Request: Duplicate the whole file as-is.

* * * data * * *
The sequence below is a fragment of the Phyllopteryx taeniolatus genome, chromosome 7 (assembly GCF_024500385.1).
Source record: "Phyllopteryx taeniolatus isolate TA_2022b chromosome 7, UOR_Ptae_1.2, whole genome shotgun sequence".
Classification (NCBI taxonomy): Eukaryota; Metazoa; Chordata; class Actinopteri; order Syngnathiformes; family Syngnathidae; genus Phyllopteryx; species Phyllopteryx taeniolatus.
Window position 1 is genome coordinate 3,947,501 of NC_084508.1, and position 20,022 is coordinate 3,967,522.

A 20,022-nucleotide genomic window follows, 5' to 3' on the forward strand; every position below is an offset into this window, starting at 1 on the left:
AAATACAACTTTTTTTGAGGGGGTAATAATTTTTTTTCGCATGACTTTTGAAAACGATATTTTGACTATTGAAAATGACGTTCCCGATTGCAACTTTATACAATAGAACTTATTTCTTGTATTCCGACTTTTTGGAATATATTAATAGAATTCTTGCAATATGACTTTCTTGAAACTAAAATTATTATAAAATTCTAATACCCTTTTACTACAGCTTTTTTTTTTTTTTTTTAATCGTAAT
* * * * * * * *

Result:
The sequence below is a fragment of the Phyllopteryx taeniolatus genome, chromosome 7 (assembly GCF_024500385.1).
Source record: "Phyllopteryx taeniolatus isolate TA_2022b chromosome 7, UOR_Ptae_1.2, whole genome shotgun sequence".
Classification (NCBI taxonomy): Eukaryota; Metazoa; Chordata; class Actinopteri; order Syngnathiformes; family Syngnathidae; genus Phyllopteryx; species Phyllopteryx taeniolatus.
Window position 1 is genome coordinate 3,947,501 of NC_084508.1, and position 20,022 is coordinate 3,967,522.

A 20,022-nucleotide genomic window follows, 5' to 3' on the forward strand; every position below is an offset into this window, starting at 1 on the left:
AAATACAACTTTTTTTGAGGGGGTAATAATTTTTTTTCGCATGACTTTTGAAAACGATATTTTGACTATTGAAAATGACGTTCCCGATTGCAACTTTATACAATAGAACTTATTTCTTGTATTCCGACTTTTTGGAATATATTAATAGAATTCTTGCAATATGACTTTCTTGAAACTAAAATTATTATAAAATTCTAATACCCTTTTACTACAGCTTTTTTTTTTTTTTTTTAATCGTAAT